• Shâl Sâllâghmâgh – Azeri Halloween

chaharshanbeh soori - Iran

Shâl Sâllâghmâgh is another weird attractive form of Halloween in Iran. On the last Tuesday of the year, at Chahar Shanbeh Soori night the youth went out on rooftops of their family friends and relatives. Those days there were holes on rooftops. Young boys hung down a long cloth or a veil through the hole and waited for new year’s gifts. The household would put some candies, fruits, nuts, woolen socks, eggs, or some money in the cloth. Then they would pull it up and go to the next.

But the story goes on. This tradition was used as a way of making a marriage proposal. Sometimes the young man was in love with the household’s daughter. So whatever gift the household put into his veil he would not give up. This way the household noticed what had been going on. Afterward, they would figure out who he was and if their answer was yes they would fasten a belonging of their daughter to his veil. When he pulled it up and saw the sign he would know they had accepted his proposal.

  • Azeri Dance

Azeri Dance - Iran

The history of dance in Azerbaijan goes back to two-three thousand years ago. People who provided their food from hunting performed such subtle and stunning moves that seemed like magic. And on the other hand farmers’ dance had the moves similar to harvesting crops and picking the grapes. They danced to pay their gratitude and for asking abundance and bliss from God.

Azeri Food

  • Kufte Tabrizi

Azeri Food - Iran - Koofteh Tabrizi

One of the most known Azeri foods among Iranians is Kufte Tabrizi. Koofteh is a  meatball, almost baseball size, mixed with smashed split peas and some veggies. It is stuffed with walnuts, plus barberries, cooked in broth. It has a great smell and a flavourful taste. The mixture inside and outside can vary but in any way you make it, the original dish is absolutely not vegetarian.

  • Dushbârâ

Azeri Food - Iran - Dushbara

A side dish for Aboosht, Dushbara is small dough balls stuffed with meat, onion, and tomato. Usually, they serve it with some dry peppermint and vinegar.

  • Aush Doogh – Dugâ

Azeri Food - Iran - Ash Doogh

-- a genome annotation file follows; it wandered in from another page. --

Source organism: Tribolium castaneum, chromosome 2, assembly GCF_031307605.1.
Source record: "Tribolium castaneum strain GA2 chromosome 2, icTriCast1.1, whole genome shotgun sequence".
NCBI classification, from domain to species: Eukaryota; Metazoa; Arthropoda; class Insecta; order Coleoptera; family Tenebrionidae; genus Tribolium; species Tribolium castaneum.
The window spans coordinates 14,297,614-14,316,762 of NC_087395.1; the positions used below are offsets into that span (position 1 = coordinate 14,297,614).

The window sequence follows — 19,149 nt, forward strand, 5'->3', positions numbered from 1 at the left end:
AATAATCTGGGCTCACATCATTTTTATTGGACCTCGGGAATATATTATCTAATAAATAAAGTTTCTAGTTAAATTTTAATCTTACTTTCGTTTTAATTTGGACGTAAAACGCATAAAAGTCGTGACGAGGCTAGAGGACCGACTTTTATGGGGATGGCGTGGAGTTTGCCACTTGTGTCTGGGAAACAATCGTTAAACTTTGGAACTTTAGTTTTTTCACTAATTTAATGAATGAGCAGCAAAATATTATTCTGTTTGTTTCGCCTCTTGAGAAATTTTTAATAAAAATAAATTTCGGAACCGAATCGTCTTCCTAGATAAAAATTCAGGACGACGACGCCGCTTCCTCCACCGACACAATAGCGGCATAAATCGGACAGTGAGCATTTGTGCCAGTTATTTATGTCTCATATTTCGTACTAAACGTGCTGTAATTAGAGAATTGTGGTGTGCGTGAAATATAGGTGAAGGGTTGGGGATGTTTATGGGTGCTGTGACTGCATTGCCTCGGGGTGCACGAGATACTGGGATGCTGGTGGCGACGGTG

Similar to Kurd’s Doogheh-va Aush, Duga is made up of rice, eggs, Chickpea, meat, onion, garlic, and some herbs boiling in “doogh” which is a  watery yogurt product.

  • Lungi

Azeri Food - Iran - Lungi

Lungi is a popular food in Azerbaijan. It is roasted chicken stuffed with a mixture of walnuts, onion, and good-smelling herbs.

  • Qutâb – Iranian Pancake

Azeri Food - Iran - Qutab

Qutab is a kind of Pancake with meat, cheese, and spinach. These pancakes are a bit salty and are served with yogurt.

  • Bâghlavâ – or Bâklavâ

Azeri Food - Iran - Baghlava

If you have tried Turkish Baklava so you are familiar with this one. Layers of filo are filled with smashed nuts and then sweetened with syrup. The syrup has other ingredients that give it a heavenly taste.

Iranian Azeri Traditional Clothing

Azeri Ethnicity - Iran - Clothing

People’s dressing is a symbol of their artistry and culture. The design and color of the Iranian traditional dressings have been always inspired by nature. Azeri clothing is one of the remarkable ones in our country. Nowadays traditional dressing is less seen among the city people but in villages, you can see the old wearing them. Azeri clothing is three-piece. One for covering the head, one for the body and one for the feet. The texture depends on the money you want to spend on it.

Azeri Ethnicity - Iran - Clothing

Similar to other ethnicities Azeri women usually wear scarves to cover their hair and then long dresses. Or Long skirts with a shirt on top.
And men wear long jackets on plain shirts, with tight pants and long boots plus a hat which they call “Pâpâkh”. Normally the dressing according to different occasions can change so it is exactly the same about traditional clothes, too.

In the next part of these series, we are going to learn about Turkmen Turks. To go to the next part right away, tap here.